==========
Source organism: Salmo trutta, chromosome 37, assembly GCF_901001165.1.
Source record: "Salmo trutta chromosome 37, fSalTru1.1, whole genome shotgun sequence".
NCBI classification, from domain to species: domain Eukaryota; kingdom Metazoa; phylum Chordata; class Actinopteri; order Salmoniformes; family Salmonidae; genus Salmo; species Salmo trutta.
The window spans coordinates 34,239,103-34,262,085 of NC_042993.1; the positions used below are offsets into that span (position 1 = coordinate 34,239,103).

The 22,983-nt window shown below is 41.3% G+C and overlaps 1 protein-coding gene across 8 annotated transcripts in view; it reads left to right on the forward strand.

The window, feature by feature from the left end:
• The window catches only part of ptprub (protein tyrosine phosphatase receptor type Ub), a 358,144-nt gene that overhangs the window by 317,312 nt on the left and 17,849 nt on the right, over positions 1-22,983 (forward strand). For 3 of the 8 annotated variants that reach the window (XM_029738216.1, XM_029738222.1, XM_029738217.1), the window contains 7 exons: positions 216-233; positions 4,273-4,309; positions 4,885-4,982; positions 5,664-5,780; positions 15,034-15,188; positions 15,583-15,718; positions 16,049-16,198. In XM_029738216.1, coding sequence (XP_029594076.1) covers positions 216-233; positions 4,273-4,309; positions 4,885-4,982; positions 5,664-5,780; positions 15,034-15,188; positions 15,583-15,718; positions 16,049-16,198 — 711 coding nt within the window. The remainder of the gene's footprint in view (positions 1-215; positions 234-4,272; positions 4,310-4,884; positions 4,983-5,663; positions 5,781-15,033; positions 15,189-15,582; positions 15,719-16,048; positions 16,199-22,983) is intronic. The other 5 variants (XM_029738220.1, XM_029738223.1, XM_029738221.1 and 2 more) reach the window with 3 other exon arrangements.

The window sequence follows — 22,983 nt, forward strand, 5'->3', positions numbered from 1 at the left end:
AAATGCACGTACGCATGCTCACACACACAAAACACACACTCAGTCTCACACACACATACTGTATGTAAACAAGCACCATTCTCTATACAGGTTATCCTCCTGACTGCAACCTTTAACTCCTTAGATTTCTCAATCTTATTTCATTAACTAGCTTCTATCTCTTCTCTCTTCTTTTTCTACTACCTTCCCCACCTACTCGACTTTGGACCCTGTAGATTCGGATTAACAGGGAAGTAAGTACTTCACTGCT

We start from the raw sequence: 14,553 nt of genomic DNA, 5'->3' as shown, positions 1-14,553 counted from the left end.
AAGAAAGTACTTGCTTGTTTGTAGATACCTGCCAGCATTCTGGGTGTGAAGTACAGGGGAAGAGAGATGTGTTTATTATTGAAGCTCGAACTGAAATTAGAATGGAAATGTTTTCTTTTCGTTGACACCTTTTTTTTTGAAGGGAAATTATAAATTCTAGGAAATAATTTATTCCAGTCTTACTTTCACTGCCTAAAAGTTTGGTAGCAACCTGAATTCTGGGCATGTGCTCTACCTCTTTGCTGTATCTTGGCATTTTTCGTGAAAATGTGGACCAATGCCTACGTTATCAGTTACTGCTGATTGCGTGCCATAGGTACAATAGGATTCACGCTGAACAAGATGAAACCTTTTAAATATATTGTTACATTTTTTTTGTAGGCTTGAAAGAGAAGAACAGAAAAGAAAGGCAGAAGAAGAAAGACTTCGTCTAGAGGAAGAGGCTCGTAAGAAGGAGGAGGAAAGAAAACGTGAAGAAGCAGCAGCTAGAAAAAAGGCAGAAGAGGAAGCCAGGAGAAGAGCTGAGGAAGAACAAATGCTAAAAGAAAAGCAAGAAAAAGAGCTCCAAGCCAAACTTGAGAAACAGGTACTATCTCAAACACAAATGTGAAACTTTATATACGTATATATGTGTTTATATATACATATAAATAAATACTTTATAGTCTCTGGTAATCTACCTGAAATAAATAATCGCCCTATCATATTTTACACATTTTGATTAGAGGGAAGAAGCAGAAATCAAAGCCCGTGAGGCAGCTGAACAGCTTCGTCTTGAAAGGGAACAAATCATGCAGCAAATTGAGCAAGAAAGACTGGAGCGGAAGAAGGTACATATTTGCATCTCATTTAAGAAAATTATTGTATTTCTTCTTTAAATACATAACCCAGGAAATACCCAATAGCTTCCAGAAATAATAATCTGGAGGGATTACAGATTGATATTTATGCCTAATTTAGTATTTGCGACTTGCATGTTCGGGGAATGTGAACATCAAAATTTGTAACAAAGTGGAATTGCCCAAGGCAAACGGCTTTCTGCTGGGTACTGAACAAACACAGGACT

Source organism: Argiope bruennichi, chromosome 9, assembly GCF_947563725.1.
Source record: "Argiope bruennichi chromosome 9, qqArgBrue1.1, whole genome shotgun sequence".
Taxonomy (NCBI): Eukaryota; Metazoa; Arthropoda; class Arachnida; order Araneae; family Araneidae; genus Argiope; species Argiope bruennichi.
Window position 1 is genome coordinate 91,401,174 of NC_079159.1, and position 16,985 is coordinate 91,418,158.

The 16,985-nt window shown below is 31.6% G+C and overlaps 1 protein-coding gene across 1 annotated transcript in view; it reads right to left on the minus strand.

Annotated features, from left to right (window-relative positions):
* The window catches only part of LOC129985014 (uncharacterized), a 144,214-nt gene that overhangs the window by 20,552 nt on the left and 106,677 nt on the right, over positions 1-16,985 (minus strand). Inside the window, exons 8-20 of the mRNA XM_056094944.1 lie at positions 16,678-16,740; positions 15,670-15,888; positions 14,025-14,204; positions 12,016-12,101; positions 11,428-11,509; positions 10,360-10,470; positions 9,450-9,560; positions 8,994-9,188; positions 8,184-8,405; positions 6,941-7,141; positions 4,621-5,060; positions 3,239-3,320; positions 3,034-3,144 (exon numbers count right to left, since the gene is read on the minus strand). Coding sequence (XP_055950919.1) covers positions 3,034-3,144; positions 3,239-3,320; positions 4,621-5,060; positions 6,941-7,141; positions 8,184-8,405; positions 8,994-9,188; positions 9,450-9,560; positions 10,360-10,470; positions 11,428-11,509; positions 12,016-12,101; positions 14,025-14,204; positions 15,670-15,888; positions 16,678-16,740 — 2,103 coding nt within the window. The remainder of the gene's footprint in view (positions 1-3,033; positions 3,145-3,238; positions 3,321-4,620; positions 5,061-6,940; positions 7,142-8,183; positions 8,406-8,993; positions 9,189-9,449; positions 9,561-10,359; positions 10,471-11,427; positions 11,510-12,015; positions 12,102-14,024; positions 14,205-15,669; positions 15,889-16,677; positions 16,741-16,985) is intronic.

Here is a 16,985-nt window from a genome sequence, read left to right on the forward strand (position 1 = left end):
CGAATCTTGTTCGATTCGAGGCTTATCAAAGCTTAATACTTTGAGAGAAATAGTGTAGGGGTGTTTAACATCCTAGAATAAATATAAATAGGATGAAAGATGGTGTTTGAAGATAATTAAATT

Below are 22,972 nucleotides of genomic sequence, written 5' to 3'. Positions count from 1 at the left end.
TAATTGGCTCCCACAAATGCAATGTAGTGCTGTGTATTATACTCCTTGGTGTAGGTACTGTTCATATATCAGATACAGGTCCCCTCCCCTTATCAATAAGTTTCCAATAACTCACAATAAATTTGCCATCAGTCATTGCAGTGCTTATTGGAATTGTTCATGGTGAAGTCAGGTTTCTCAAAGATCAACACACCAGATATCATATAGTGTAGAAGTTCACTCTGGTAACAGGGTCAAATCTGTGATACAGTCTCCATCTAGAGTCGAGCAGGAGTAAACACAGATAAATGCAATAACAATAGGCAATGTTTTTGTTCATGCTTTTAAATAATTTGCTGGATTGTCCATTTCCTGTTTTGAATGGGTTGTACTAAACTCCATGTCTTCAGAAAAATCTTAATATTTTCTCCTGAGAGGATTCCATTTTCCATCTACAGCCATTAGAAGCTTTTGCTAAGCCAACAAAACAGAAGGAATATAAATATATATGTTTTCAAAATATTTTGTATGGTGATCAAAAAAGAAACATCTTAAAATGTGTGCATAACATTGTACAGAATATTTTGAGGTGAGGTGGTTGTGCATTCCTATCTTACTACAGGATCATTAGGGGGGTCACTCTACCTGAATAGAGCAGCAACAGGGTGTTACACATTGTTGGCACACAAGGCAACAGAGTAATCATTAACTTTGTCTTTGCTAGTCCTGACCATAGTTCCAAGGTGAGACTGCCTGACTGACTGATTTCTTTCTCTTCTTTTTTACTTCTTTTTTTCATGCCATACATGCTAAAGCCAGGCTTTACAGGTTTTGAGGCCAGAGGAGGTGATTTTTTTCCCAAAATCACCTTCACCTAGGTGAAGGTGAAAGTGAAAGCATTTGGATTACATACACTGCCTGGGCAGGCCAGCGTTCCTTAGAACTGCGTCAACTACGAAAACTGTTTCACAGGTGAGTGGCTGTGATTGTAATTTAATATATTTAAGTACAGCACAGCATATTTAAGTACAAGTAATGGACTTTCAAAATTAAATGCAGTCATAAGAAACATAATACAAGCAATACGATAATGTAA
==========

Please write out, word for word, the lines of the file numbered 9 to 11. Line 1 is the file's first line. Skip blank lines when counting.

AAATGCACGTACGCATGCTCACACACACAAAACACACACTCAGTCTCACACACACATACTGTATGTAAACAAGCACCATTCTCTATACAGGTTATCCTCCTGACTGCAACCTTTAACTCCTTAGATTTCTCAATCTTATTTCATTAACTAGCTTCTATCTCTTCTCTCTTCTTTTTCTACTACCTTCCCCACCTACTCGACTTTGGACCCTGTAGATTCGGATTAACAGGGAAGTAAGTACTTCACTGCT

We start from the raw sequence: 14,553 nt of genomic DNA, 5'->3' as shown, positions 1-14,553 counted from the left end.
AAGAAAGTACTTGCTTGTTTGTAGATACCTGCCAGCATTCTGGGTGTGAAGTACAGGGGAAGAGAGATGTGTTTATTATTGAAGCTCGAACTGAAATTAGAATGGAAATGTTTTCTTTTCGTTGACACCTTTTTTTTTGAAGGGAAATTATAAATTCTAGGAAATAATTTATTCCAGTCTTACTTTCACTGCCTAAAAGTTTGGTAGCAACCTGAATTCTGGGCATGTGCTCTACCTCTTTGCTGTATCTTGGCATTTTTCGTGAAAATGTGGACCAATGCCTACGTTATCAGTTACTGCTGATTGCGTGCCATAGGTACAATAGGATTCACGCTGAACAAGATGAAACCTTTTAAATATATTGTTACATTTTTTTTGTAGGCTTGAAAGAGAAGAACAGAAAAGAAAGGCAGAAGAAGAAAGACTTCGTCTAGAGGAAGAGGCTCGTAAGAAGGAGGAGGAAAGAAAACGTGAAGAAGCAGCAGCTAGAAAAAAGGCAGAAGAGGAAGCCAGGAGAAGAGCTGAGGAAGAACAAATGCTAAAAGAAAAGCAAGAAAAAGAGCTCCAAGCCAAACTTGAGAAACAGGTACTATCTCAAACACAAATGTGAAACTTTATATACGTATATATGTGTTTATATATACATATAAATAAATACTTTATAGTCTCTGGTAATCTACCTGAAATAAATAATCGCCCTATCATATTTTACACATTTTGATTAGAGGGAAGAAGCAGAAATCAAAGCCCGTGAGGCAGCTGAACAGCTTCGTCTTGAAAGGGAACAAATCATGCAGCAAATTGAGCAAGAAAGACTGGAGCGGAAGAAGGTACATATTTGCATCTCATTTAAGAAAATTATTGTATTTCTTCTTTAAATACATAACCCAGGAAATACCCAATAGCTTCCAGAAATAATAATCTGGAGGGATTACAGATTGATATTTATGCCTAATTTAGTATTTGCGACTTGCATGTTCGGGGAATGTGAACATCAAAATTTGTAACAAAGTGGAATTGCCCAAGGCAAACGGCTTTCTGCTGGGTACTGAACAAACACAGGACT